“Upon speaking to multiple village elders, family members, the police chief and the subgovernor, I am convinced that the individual in question is not the person that the government claims,” he wrote in January to Clive Stafford Smith, a human rights lawyer he had met three years earlier during a posting to Guantánamo. “I am a police officer in the United States, and there is a mass of evidence that this individual does not need to be held.”

[...]

Captain Black, 36, who grew up in the Detroit suburbs and attended college in Michigan, joined the Baltimore police force in 1999. He eventually became a member of its SWAT team.

In 2006 he was deployed to Guantánamo as an Army National Guard officer. “When I got there, I’ll admit I basically believed everyone there was a terrorist and we had every right to be holding them,” he said. “But as I learned more about the system, I learned that quite a few of them were just swept up in the initial invasion.” He also said he and some fellow officers grew to fear that harmless or innocent detainees were locked away alongside hard-core jihadists and were vulnerable to conversion.

Late last year, Captain Black was sent to Ghazni Province. He and his fellow officers said they soon ran into limits on how much they could accomplish. The biggest frustration: provincial government and police officials so steeped in corruption that they seemed to knock the Americans back every time they tried to take a step forward.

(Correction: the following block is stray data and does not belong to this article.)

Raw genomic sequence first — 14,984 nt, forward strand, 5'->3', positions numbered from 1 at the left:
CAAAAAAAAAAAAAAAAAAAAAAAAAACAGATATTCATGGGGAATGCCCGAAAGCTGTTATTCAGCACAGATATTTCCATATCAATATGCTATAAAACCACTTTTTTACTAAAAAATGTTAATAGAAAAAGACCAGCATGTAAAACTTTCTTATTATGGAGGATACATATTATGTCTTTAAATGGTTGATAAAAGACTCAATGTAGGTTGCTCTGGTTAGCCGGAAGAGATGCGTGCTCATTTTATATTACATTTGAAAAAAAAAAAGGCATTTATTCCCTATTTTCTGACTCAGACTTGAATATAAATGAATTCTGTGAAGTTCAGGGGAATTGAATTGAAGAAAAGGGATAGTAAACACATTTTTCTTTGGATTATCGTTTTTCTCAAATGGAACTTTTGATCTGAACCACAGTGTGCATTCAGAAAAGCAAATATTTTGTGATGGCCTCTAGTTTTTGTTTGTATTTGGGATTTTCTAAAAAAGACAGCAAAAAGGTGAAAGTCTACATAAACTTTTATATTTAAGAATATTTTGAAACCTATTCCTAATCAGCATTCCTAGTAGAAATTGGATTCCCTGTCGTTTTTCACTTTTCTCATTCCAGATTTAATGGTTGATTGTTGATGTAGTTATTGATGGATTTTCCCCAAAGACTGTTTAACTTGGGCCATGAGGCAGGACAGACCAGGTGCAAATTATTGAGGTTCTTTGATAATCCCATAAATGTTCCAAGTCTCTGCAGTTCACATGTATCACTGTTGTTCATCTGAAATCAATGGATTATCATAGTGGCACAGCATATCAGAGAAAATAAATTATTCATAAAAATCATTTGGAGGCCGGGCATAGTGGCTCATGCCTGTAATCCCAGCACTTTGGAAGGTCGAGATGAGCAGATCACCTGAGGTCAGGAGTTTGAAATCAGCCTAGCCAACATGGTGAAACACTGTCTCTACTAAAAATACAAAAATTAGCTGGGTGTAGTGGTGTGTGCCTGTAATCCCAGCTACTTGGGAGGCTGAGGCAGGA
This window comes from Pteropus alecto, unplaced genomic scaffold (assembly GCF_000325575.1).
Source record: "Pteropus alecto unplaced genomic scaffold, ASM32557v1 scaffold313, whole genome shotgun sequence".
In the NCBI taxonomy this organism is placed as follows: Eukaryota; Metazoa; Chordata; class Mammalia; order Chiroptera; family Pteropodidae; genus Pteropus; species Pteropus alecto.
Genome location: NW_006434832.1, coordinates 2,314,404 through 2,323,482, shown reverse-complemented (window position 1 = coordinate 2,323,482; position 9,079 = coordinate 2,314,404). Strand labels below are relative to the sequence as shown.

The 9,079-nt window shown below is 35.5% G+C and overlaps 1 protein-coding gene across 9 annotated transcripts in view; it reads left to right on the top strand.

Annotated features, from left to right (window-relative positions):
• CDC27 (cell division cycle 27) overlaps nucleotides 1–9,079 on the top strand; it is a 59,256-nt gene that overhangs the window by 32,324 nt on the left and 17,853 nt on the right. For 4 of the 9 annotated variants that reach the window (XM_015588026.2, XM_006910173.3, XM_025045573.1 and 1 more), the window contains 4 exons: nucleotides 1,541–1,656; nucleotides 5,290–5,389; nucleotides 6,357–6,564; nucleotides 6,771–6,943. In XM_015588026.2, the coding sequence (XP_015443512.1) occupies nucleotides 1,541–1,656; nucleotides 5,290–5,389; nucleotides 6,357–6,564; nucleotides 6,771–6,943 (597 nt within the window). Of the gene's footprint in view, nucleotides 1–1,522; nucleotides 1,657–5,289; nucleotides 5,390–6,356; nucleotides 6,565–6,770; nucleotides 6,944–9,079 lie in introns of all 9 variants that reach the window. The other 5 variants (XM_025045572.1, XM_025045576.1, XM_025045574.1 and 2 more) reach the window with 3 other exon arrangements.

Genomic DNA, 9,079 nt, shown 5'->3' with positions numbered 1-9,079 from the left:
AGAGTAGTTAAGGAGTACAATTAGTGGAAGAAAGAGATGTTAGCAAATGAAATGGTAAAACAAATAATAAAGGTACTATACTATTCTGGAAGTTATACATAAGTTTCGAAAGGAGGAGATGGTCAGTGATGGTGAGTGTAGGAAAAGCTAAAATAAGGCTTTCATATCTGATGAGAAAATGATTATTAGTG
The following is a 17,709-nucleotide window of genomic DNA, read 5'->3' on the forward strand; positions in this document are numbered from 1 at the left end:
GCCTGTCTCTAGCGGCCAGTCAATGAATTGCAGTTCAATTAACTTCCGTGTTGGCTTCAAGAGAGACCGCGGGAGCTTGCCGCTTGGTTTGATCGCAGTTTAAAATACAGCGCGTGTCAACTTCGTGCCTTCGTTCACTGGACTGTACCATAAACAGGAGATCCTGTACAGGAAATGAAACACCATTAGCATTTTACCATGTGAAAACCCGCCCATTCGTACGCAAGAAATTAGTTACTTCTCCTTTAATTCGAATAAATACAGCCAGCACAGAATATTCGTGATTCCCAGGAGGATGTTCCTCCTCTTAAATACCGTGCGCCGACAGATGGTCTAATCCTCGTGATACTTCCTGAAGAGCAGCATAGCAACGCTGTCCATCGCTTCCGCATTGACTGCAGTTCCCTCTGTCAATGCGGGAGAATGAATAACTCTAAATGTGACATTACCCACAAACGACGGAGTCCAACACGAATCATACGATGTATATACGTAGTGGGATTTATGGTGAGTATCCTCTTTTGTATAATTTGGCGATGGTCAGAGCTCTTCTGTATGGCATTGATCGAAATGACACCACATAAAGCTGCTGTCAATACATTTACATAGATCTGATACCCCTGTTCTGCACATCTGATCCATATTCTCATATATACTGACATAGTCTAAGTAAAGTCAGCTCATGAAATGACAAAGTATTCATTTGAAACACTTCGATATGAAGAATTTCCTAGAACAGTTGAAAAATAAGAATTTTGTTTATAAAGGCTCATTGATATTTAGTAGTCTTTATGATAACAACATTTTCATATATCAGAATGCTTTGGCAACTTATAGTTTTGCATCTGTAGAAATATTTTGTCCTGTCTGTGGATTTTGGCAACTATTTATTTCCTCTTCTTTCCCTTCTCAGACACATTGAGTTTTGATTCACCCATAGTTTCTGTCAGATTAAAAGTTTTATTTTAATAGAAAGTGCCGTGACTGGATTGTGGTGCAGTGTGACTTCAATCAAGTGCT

Hearing out Mr. Khan’s family, which had the support of police and other village leaders, struck Captain Black as a way to build trust and show that the military would look into complaints of wrongful incarceration.

[...]

In March, Captain Black said, he was ordered by a commander several rungs above him to “toe the party line” and not discuss Mr. Khan’s guilt or innocence. He was also ordered not to allow two journalists who visited his base to accompany him on routine trips to Waghez.

A few days later, as part of an official military investigation, a more senior officer unexpectedly arrived at Captain Black’s base to question him about conversations with Mr. Khan’s family and with this reporter. The investigating officer also sought a sworn statement from this reporter, who declined.

A military spokesman in Kabul did not respond to questions about why the decision was made to investigate the captain — or whether he would be punished. American military officials in Afghanistan and Washington also declined to comment about evidence against Mr. Khan. One official would say only that all Bagram prisoners were classified as “an imminent danger to the lives of U.S. service members.”

Citing his orders, Captain Black declined to comment about specifics of Mr. Khan’s case. But in an interview before those orders were issued, he said he was mindful of the danger of incarcerating someone who might be innocent. “Lock a guy down for 22 hours a day,” he said, “and you are creating a criminal.”


U.S. service members are in far more danger from the continuing lack of accountability by their own government than they are of anything else. A global superpower cannot hope to prevail in a place like Afghanistan with tough talk and military prowess even if they are willing to take the gloves completely off as the Soviets did. The U.S. should have learned that lesson in Vietnam.

Many thanks to Captain Black for speaking out.